Throughout Bacon's Novum Organum, Bacon criticizes Aristotle's views on science to a point where he is almost belittling him. He criticized Aristotle's philosophy from the foundations upwards. He thought that Aristotle was biased and argued that Aristotle's views were corrupted and caused damage to the natural philosophy.
He mainly disagreed with Aristotle's philosophy because its foundation starts with something already known and then goes through series of steps to reach a general statement. Likewise, Bacon argues that his method starts with concrete things, rather than with previous ideas, which is not always clear. Therefore, according to him, Aristotle cannot possibly reach the truth. .
I conclude therefore that the signs of truth and soundness in the philosophies and sciences that are current are not at all good, whether taken from the origins of those ideas, or from their fruits or their growth, or the admissions of their founders, or the fact of their common acceptance. (Bacon 87).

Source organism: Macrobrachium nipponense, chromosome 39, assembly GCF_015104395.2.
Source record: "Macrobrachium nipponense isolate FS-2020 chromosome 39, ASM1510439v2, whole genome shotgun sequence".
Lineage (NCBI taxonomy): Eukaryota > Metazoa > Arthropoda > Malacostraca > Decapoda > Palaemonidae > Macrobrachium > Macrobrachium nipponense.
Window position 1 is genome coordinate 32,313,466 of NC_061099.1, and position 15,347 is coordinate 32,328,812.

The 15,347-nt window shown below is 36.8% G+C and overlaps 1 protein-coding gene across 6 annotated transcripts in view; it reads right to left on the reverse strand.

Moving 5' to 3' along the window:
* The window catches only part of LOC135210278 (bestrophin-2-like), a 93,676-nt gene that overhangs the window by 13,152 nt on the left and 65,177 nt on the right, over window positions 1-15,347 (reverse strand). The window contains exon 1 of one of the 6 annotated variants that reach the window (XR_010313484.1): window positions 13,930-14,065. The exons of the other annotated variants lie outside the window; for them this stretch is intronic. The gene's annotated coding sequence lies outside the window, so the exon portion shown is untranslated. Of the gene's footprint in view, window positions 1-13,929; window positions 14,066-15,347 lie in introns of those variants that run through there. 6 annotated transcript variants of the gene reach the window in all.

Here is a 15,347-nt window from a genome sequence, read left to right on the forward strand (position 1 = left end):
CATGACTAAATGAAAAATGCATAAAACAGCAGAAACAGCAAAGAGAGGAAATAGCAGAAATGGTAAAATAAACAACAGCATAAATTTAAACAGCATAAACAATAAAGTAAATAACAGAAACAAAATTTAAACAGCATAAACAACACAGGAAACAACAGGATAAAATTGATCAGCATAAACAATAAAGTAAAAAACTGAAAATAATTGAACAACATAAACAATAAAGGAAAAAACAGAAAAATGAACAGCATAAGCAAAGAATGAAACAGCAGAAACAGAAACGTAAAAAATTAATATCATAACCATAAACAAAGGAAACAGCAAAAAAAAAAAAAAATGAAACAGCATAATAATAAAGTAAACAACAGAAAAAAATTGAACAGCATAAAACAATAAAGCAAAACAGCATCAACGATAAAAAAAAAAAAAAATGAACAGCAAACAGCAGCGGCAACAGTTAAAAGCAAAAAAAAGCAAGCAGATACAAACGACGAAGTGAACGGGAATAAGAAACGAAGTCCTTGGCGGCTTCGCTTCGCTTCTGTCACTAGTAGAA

Aristotle was biased because he used the natural philosophy against his logic, and made it a disputation in itself and therefore making it useless (Bacon 62). He was so caught up in his own idea that it only led him to untruth and then led many people to believe him and destroy science and nature all together. Also the syllogism of Aristotle's does not allow people to advance into a greater domain simply because the answer was already contained in the premises.
Logic that was used by Aristotle damaged the natural philosophy that Bacon is trying to stress " which ought to mark out the boundaries of natural philosophy, not generate or give it birth" (Bacon 106). So therefore Bacon considers only greater outcomes would come from the natural philosophy if it were pure and unadulterated (Bacon 106).
In Conclusion, Bacon views Aristotle as a complete destroyer of nature and the sciences. He argues that Aristotle's philosophy is sketchy from its foundations.